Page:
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 (Photograph: Pierce Jackson)1/10
Photograph: Pierce Jackson”Raw/Cooked: Marela Zacarias” at the Brooklyn Museum, through Apr 28The latest entry in the Brooklyn Museum series dedicated to emerging young talents presents colorful sculptural wall reliefs inspired by the “Williamsburg Murals,” the WPA-era painting cycle that’s a highlight of the museum’s collection.
 (Photograph: Robert Wedemeyer)2/10
Photograph: Robert WedemeyerAmanda Ross-Ho, “Gone Tomorrow” at Mitchell-Innes & Nash Gallery, through May 18Shredded is the new black in these wall hangings, resembling oversize dresses that have been subjected to various unkind cuts and elisions. A gargantuan gold-plated earring in the shape of letters spelling out the show’s title suggests that the theme may have something to do with our current economic malaise.
 (Photograph: Courtesy The Jewish Museum)3/10
Photograph: Courtesy The Jewish Museum“As it were…So to speak: A Museum Collection in Dialogue with Barbara Bloom” at The Jewish Museum, through Aug 4Bloom uses items from the Jewish Museum’s collections to create a sort of imaginary Talmudic discourse between historical personages. Einstein and Proust, Duke Ellington and Marilyn Monroe are among the celebrities so engaged within Bloom’s conceptual installation.
 (Photograph: Genevieve Hanson)4/10
Photograph: Genevieve HansonB. Wurtz at Metro Pictures, through Apr 27Wurtz returns to the scene of his well-received 2011 retrospective with more of his signature offhandedly created sculptures, made out such refuse as old socks, plastic bags, tin cans and even elements of previous works that became broken.
 (Photograph: Courtesy Tanya Bonakdar Gallery)5/10
Photograph: Courtesy Tanya Bonakdar GalleryMartin Boyce, “It’s Over and Over” at Tanya Bonakdar Gallery, through May 25This Glaswegian artist and winner of the 2011 Turner Prize makes evocative sculptures with a smooth midcentury vibe, suggesting a mash-up of Noguchi, Calder and early-career Ellsworth Kelly. The works here include a table-cum-lantern contraption, as well as photos taken aboard an aircraft, which depict a window-shaped patch of sunlight moving across the plane’s interior.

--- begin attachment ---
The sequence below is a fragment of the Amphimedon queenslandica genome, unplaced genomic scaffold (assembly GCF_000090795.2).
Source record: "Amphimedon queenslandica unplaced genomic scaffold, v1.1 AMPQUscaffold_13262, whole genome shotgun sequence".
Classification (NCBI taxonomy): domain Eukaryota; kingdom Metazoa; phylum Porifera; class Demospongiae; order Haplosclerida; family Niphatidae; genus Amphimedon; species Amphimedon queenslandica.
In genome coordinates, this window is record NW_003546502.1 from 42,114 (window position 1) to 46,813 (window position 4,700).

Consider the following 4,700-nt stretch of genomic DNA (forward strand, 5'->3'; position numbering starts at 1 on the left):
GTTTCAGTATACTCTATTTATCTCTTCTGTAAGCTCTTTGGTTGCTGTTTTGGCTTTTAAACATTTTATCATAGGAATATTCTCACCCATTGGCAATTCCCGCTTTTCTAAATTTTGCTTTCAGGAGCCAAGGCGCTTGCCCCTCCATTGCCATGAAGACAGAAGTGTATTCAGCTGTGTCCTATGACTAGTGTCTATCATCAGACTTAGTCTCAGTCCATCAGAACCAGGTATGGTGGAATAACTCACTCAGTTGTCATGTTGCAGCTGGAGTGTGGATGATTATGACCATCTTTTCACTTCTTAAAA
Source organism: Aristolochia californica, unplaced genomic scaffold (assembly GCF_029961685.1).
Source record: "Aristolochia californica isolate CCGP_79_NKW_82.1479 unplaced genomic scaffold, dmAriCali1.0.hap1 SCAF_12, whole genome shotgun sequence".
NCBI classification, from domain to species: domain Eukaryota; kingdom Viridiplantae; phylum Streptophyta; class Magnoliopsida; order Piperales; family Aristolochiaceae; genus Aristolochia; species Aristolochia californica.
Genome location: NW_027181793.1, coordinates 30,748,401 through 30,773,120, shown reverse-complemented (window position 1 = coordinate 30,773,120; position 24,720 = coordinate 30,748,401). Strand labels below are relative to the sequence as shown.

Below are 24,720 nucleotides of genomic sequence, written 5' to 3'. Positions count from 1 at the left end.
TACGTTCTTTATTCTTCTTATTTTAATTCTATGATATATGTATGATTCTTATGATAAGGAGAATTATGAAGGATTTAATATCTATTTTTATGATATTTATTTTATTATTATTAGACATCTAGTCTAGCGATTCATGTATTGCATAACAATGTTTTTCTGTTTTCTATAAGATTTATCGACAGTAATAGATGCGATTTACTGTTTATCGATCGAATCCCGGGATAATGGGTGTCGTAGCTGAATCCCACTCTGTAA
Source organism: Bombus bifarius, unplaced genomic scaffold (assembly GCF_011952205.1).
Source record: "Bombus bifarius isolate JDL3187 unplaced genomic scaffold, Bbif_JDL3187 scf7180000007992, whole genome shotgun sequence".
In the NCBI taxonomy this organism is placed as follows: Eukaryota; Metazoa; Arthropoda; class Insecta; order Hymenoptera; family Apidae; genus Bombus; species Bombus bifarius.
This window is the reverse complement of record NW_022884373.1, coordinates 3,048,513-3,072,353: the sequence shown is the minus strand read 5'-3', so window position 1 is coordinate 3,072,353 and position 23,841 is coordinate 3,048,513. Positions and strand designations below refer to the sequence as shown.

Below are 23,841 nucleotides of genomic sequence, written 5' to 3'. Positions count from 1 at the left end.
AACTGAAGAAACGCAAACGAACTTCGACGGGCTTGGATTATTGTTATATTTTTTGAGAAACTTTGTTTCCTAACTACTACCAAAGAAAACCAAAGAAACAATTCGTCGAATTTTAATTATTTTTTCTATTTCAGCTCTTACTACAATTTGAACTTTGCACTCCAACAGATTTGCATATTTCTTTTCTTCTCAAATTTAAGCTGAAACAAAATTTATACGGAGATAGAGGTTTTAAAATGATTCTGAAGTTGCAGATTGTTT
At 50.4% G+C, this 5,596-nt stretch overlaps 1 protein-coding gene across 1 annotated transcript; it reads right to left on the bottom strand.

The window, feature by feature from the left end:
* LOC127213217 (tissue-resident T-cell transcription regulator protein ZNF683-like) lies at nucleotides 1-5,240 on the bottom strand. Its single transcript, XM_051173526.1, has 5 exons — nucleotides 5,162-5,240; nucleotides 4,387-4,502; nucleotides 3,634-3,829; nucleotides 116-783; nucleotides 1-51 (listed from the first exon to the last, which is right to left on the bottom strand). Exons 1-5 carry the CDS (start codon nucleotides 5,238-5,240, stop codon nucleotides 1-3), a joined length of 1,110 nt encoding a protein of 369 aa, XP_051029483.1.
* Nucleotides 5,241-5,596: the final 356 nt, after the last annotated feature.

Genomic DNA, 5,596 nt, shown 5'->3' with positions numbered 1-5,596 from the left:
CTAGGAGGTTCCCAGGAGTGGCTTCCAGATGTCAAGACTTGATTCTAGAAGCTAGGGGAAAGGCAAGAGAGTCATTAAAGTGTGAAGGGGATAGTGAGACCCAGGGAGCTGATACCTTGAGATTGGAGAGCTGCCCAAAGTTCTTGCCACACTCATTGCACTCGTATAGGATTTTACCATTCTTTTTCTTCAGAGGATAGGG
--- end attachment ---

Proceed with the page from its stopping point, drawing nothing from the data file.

(Photograph: Courtesy Paul Kasmin Gallery)6/10
Photograph: Courtesy Paul Kasmin GalleryMattia Bonetti, “Indoor/Outdoor” at Paul Kasmin Gallery, through May 4According to the gallery, Bonetti doesn’t create furniture, but rather makes “functional sculpture.” Whatever the case, the pieces here—which include surreal table lamps and chairs made of such materials as bronze and gold-plated brass—are certainly luxurious.
 (Photograph: Courtesy Clifton Benevento)7/10
Photograph: Courtesy Clifton BeneventoZak Kitnick at Clifton Benevento, through May 25The artist brings an erector-set vibe to Minimalism with sculptures cobbled out of screw-together industrial shelving parts. His latest works are based on a color system associated with feng shui.
 (Photograph: Jason Mandella)8/10
Photograph: Jason MandellaNathan Mabry, “Shapeshifter” at Sean Kelly Gallery, through May 4The L.A. artist raids the art-historical closet of sculptural styles and objects, presenting massive pre-Columbian heads atop facsimiles of Donald Judd boxes, and giant Cubistic hands fashioned out of rusted steel.
 (Photograph: Solomon R. Guggenheim Museum)9/10
Photograph: Solomon R. Guggenheim Museum“Cambodian Rattan: The Sculptures of Sopheap Pich” at The Metropolitan Museum of Art, through June 16Plant life and human anatomy are some of the inspirations for the work of this Cambodian artist, whose open-weave, basketlike sculptures made of rattan often take on sinuous undulating forms that hover between abstraction and representation.
 (Photograph: Courtesy Pace Gallery)10/10
Photograph: Courtesy Pace GalleryZhang Xiaogang at Pace Gallery, through Apr 27The Chinese artist’s portraits (done in a style that suggests 1960s Pop Art filtered through Mao’s Great Proletarian Cultural Revolution) have always exuded an air that’s both funereal and claustrophobic. The works in this two-venue show—which feature the debut of the artist’s painted bronze busts—are no exception.

Ten sculpture exhibitions you should see

Put these shows on your list of must-see art.

By Howard Halle

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